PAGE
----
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Патент USA US3035054

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United States Patent 0 " iC€
Patented _ May 15, 1952
under anhydrous conditions, for example, by passing hy
drogen chloride gas into a solution of the hydrazone base
in an appropriate solvent. Salts of other acids, such as
Harry Louis Yale and Jack Bernstein, New Brunswick,
N.J., assignors to Olin Mathieson Chemical Corpora
sulfuric, phosphoric, p-aminosalicylic, p-toluenesulfonic,
Nl-benzoylsulfanilamide, methionine, Nl-acetylsulfanil
tion, New York, N.Y., a corporation of Virginia
N 0 Drawing. Filed May 4, 1956, Ser. No. 582,631
4 Claims. (Cl. 260-210)
amide, sulfamic, lactic, citric and gluconic acids may be.
prepared. Double salts may also be prepared. Thus, the
hydrochloride form of the reaction products may be treat
ed with calcium chloride to yield hydrochloride-calcium
application, Serial No. 274,506, ?led March 1, 1952, now 10 chloride double salts. The preferred salts, however, are
those of mineral acids, as exempli?ed by the hydrochloric
This invention relates to antimycobacterial, especially
and sulfuric acid salts.
The compounds of this invention may be used perorally
antituberculous agents.
or parenterally as chemotherapeutic agents for tubercu_
The development of agents for the treatment of tuber
This application is a continuation-in-part of our parent
culosis has received extensive consideration for some time. 15 'losis, or may be employed as environmental antitubercu
Thus far, the most widely used have been streptomycin
and dihydrostreptomycin. However, their utility has been
limited, especially Where prolonged treatment is required,
lous agents, especially in hospitals and dairies. Thus, for
peroral administration, the compounds of this invention
tain strains of the pathogen Mycobacterium tuberculosis
suspensions, distilled-water solutions and saline solutions).
may be embodied in various pharmaceutical formula
or where there is impairment of kidney function. Audi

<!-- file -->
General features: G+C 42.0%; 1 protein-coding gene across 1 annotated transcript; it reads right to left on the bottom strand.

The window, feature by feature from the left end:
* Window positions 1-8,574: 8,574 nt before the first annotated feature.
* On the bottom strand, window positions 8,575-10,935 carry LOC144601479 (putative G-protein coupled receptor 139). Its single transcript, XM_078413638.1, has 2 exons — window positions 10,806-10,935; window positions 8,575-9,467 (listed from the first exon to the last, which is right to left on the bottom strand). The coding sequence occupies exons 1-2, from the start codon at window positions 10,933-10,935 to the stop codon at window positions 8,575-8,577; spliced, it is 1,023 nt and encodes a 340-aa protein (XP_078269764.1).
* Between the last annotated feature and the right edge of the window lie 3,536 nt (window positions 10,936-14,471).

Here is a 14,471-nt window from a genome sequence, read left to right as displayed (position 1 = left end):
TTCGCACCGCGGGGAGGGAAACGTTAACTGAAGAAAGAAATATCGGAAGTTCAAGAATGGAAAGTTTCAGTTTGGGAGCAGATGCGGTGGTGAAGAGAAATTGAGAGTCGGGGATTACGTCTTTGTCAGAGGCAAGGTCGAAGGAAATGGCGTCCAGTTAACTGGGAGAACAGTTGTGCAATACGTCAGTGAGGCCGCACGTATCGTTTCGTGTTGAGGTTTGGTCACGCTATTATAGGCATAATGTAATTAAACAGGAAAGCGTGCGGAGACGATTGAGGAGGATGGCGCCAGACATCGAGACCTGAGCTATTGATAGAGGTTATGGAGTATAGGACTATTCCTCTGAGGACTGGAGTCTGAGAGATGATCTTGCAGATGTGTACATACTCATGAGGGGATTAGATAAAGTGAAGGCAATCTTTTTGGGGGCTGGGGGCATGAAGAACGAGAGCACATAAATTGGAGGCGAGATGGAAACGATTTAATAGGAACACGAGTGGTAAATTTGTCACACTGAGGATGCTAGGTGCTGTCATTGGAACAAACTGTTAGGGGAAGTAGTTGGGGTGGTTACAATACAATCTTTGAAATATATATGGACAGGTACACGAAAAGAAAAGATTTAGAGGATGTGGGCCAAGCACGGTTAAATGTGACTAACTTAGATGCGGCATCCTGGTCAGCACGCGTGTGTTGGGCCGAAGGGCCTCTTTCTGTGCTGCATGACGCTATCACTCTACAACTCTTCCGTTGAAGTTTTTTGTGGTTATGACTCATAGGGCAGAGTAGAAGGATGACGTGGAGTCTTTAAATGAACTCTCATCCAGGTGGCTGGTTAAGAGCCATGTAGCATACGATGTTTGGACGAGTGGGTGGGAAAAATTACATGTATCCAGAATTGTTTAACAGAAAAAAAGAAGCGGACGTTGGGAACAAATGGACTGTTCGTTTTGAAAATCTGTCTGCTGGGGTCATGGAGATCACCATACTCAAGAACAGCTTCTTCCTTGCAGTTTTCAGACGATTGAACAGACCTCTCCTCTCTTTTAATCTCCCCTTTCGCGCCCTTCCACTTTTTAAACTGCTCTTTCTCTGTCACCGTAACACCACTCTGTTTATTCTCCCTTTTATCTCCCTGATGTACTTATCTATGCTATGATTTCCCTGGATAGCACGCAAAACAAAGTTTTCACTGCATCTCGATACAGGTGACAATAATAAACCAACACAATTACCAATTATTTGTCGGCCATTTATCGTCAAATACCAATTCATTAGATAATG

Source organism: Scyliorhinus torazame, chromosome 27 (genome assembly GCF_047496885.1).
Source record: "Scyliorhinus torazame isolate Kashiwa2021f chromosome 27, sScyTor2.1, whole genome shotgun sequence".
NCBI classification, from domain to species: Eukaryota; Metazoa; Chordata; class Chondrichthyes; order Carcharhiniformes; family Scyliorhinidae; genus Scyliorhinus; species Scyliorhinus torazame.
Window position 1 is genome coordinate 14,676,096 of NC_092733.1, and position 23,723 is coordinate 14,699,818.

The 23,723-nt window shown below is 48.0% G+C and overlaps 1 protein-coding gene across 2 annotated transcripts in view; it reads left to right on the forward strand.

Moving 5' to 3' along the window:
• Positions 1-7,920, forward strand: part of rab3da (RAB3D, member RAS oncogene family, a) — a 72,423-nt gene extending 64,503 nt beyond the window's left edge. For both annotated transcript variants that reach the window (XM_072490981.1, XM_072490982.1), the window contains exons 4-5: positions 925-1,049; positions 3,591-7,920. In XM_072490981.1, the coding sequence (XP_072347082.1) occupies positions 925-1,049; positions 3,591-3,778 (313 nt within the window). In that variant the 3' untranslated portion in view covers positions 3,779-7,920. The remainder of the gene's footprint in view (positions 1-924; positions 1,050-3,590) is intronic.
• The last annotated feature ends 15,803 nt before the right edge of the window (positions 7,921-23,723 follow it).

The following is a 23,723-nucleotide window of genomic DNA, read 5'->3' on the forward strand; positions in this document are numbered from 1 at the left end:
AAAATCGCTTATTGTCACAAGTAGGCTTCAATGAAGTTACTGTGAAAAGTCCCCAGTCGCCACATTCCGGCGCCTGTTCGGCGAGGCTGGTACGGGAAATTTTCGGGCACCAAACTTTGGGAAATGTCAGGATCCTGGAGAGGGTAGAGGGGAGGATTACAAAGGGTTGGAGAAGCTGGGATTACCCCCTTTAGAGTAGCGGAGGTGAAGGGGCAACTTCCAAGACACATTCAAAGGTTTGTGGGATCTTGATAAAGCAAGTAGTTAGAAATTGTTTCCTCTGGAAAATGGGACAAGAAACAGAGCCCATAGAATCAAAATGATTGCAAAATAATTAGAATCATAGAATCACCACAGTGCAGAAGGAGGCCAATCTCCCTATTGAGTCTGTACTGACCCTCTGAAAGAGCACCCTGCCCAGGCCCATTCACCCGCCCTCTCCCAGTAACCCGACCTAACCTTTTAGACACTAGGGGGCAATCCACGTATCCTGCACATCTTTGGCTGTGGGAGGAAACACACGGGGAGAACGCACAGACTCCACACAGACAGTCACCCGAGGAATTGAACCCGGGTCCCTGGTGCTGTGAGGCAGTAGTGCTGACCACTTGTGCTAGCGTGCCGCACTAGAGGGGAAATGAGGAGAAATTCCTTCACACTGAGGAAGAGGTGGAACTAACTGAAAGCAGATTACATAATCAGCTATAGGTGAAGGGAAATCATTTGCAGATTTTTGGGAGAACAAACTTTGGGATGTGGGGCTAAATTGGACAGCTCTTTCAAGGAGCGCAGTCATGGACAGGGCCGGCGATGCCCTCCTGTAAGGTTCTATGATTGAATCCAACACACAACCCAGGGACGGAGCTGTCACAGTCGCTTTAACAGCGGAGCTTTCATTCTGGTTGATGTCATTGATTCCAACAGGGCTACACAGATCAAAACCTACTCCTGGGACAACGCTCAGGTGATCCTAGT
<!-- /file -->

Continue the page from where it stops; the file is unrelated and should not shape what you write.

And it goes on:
tions, which term, as used herein, includes dosage-unit
tory damage has also been found to result from their use. 20 formulations as well as subdivisible formulations of the
compound in a suitable vehicle or carrier (e.g., elixirs,
Furthermore, they suffer from the disadvantage that cer
Preferred are the dosage-unit formulations, as capsules
and tablets. These may be prepared in the conventional
25 manner. Thus, capsules may be made containing a com
these known agents.
position of a compound (or mixture) of this invention
It is the object of this invention to provide a class of
become resistant to streptomycin therapy, so that such
cases of tuberculosis cannot be eifectively treated with
with starch (or other suitable excipient) in appropriate
proportion. Also, one-piece gelatin capsules may be
relatively nontoxic antimycobacterial, especially antituber
culous, agents which are highly e?icacious when adminis
prepared containing the desired dosage in sufficient corn
tered parenterally or perorally and which are nonrestricted
30 oil to render the compound (or mixture) capsulatable.
in their effect on Mycobacterizlm tuberculosis.
Tablets may be prepared to contain desired quantities of
This object is achieved by the agents of this invention,
a compound (or mixture) of this invention using starch,
which comprise the streptomycin hydrazone of isonicotinic
acid hydrazide and the salts thereof, particularly the miner
for example, as excipient; and they may be scored to
enable administration of fractional dosages.
al acid salts, which we have found are not only highly
active tuberculostatic agents, but further are equally effec
Therapeutic dosages of the compounds of this inven
tion are readily determinable, peroral administration of
the isonicotinoyl hydrazone of streptomycin in a dosage
of the order of 20—40 mg./kg./day and parenteral ad
ministration in a dosage of the order of 2-10 mg./kg./ day
tive in the treatment of streptomycin (and dihydro